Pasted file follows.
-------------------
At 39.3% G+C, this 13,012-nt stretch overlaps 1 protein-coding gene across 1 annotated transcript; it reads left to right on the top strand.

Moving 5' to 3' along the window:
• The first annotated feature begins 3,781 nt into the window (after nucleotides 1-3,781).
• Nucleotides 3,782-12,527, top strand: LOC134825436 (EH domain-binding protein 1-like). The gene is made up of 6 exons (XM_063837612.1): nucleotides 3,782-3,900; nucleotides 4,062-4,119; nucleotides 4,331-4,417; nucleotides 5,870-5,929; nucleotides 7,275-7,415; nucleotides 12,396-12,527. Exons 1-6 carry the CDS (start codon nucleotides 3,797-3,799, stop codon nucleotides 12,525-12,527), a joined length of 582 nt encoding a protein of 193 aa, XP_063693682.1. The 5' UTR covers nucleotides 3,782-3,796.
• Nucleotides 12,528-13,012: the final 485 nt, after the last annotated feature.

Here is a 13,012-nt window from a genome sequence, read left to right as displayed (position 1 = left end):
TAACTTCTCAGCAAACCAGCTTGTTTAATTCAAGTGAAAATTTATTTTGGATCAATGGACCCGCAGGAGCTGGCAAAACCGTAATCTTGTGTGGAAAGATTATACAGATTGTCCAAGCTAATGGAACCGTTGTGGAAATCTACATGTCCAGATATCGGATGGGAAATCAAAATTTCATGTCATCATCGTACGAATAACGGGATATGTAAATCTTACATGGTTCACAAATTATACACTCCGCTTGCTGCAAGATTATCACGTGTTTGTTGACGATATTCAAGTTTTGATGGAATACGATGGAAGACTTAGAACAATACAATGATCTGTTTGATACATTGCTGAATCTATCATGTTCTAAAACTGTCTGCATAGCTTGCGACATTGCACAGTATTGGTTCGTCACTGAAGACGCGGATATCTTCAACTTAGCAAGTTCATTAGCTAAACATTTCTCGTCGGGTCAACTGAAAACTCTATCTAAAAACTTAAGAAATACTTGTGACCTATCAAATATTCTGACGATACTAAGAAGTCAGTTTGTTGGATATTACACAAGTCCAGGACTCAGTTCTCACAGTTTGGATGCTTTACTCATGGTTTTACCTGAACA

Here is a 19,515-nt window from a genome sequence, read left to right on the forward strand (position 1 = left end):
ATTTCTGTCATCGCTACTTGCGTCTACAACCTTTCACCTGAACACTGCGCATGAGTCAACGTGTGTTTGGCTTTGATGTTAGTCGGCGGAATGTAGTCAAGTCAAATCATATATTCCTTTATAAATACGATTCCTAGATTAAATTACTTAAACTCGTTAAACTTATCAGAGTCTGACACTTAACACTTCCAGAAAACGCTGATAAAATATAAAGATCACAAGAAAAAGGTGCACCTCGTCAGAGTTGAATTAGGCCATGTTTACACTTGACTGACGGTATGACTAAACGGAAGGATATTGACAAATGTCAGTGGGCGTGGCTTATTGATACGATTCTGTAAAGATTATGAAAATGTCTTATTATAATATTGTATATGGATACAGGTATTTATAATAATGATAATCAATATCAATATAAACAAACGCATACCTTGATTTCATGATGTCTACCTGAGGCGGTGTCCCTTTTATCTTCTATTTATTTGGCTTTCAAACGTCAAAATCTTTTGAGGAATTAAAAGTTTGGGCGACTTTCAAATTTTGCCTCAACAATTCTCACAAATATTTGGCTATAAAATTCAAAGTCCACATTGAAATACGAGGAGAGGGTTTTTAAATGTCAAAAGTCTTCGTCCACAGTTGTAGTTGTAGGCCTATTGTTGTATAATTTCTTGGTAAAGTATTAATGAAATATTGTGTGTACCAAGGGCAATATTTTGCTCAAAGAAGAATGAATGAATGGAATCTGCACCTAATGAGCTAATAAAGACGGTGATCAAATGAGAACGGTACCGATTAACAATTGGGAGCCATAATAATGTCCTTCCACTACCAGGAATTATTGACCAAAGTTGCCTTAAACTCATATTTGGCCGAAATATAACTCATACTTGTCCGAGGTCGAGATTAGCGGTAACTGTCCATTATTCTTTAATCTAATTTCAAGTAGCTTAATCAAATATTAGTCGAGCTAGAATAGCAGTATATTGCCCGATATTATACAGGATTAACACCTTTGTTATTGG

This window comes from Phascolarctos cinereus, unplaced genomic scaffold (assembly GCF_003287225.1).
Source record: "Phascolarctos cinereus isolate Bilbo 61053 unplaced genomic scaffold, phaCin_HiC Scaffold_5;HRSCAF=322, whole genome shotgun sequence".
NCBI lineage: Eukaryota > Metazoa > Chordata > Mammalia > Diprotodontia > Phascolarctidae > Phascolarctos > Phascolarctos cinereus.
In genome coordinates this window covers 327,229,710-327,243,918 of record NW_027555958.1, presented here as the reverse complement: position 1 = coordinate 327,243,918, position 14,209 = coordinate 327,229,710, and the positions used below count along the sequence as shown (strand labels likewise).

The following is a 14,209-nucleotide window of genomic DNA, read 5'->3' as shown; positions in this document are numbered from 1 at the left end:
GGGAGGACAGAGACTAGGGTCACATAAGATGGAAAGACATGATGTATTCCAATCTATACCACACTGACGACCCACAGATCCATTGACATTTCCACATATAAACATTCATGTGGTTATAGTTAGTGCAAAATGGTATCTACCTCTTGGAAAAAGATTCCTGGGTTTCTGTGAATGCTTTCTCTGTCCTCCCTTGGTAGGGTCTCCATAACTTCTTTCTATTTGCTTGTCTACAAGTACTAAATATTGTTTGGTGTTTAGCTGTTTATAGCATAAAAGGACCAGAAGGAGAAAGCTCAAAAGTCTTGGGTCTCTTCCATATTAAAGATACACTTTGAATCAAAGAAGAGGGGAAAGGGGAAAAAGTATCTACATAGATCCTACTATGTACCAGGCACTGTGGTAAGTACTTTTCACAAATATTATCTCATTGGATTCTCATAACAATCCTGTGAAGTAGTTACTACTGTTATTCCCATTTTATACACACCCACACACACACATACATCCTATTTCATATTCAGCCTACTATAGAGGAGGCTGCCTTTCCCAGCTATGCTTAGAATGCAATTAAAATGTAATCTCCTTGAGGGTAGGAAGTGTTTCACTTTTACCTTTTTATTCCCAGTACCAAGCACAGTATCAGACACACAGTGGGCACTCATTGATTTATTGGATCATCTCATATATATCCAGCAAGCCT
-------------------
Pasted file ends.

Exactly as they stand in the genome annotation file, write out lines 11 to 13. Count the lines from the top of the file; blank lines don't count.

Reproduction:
Source record: "Phascolarctos cinereus isolate Bilbo 61053 unplaced genomic scaffold, phaCin_HiC Scaffold_5;HRSCAF=322, whole genome shotgun sequence".
NCBI lineage: Eukaryota > Metazoa > Chordata > Mammalia > Diprotodontia > Phascolarctidae > Phascolarctos > Phascolarctos cinereus.
In genome coordinates this window covers 327,229,710-327,243,918 of record NW_027555958.1, presented here as the reverse complement: position 1 = coordinate 327,243,918, position 14,209 = coordinate 327,229,710, and the positions used below count along the sequence as shown (strand labels likewise).